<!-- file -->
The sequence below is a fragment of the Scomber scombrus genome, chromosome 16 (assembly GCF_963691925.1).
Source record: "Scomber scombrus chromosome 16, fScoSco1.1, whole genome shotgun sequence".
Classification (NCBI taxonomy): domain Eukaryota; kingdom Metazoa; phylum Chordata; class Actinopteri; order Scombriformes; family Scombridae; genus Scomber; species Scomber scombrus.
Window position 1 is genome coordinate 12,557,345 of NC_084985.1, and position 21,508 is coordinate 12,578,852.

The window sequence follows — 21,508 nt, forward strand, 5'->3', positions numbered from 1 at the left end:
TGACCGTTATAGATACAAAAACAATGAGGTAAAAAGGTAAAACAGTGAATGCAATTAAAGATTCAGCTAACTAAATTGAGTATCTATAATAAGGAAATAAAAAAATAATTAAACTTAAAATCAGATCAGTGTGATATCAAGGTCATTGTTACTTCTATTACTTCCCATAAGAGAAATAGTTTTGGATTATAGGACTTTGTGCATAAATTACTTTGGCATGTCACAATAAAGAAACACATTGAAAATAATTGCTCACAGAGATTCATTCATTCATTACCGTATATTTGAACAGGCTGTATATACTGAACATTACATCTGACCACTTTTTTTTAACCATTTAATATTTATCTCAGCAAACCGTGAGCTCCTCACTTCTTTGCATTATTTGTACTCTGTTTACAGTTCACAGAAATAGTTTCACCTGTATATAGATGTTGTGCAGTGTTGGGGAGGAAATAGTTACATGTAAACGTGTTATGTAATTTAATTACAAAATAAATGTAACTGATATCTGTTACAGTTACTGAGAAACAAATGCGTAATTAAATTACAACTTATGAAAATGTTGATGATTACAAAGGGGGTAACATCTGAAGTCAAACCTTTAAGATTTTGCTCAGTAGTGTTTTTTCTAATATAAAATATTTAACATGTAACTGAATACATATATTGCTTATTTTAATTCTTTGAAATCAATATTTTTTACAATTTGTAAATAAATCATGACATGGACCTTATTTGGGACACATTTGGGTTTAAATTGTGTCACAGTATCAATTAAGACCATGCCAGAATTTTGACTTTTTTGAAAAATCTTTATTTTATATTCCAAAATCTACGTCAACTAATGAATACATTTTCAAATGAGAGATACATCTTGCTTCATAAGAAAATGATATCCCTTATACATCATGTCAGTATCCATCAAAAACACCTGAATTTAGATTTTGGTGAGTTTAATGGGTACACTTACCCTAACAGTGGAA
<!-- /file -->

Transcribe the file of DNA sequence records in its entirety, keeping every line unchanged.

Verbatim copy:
The sequence below is a fragment of the Scomber scombrus genome, chromosome 16 (assembly GCF_963691925.1).
Source record: "Scomber scombrus chromosome 16, fScoSco1.1, whole genome shotgun sequence".
Classification (NCBI taxonomy): domain Eukaryota; kingdom Metazoa; phylum Chordata; class Actinopteri; order Scombriformes; family Scombridae; genus Scomber; species Scomber scombrus.
Window position 1 is genome coordinate 12,557,345 of NC_084985.1, and position 21,508 is coordinate 12,578,852.

The window sequence follows — 21,508 nt, forward strand, 5'->3', positions numbered from 1 at the left end:
TGACCGTTATAGATACAAAAACAATGAGGTAAAAAGGTAAAACAGTGAATGCAATTAAAGATTCAGCTAACTAAATTGAGTATCTATAATAAGGAAATAAAAAAATAATTAAACTTAAAATCAGATCAGTGTGATATCAAGGTCATTGTTACTTCTATTACTTCCCATAAGAGAAATAGTTTTGGATTATAGGACTTTGTGCATAAATTACTTTGGCATGTCACAATAAAGAAACACATTGAAAATAATTGCTCACAGAGATTCATTCATTCATTACCGTATATTTGAACAGGCTGTATATACTGAACATTACATCTGACCACTTTTTTTTAACCATTTAATATTTATCTCAGCAAACCGTGAGCTCCTCACTTCTTTGCATTATTTGTACTCTGTTTACAGTTCACAGAAATAGTTTCACCTGTATATAGATGTTGTGCAGTGTTGGGGAGGAAATAGTTACATGTAAACGTGTTATGTAATTTAATTACAAAATAAATGTAACTGATATCTGTTACAGTTACTGAGAAACAAATGCGTAATTAAATTACAACTTATGAAAATGTTGATGATTACAAAGGGGGTAACATCTGAAGTCAAACCTTTAAGATTTTGCTCAGTAGTGTTTTTTCTAATATAAAATATTTAACATGTAACTGAATACATATATTGCTTATTTTAATTCTTTGAAATCAATATTTTTTACAATTTGTAAATAAATCATGACATGGACCTTATTTGGGACACATTTGGGTTTAAATTGTGTCACAGTATCAATTAAGACCATGCCAGAATTTTGACTTTTTTGAAAAATCTTTATTTTATATTCCAAAATCTACGTCAACTAATGAATACATTTTCAAATGAGAGATACATCTTGCTTCATAAGAAAATGATATCCCTTATACATCATGTCAGTATCCATCAAAAACACCTGAATTTAGATTTTGGTGAGTTTAATGGGTACACTTACCCTAACAGTGGAA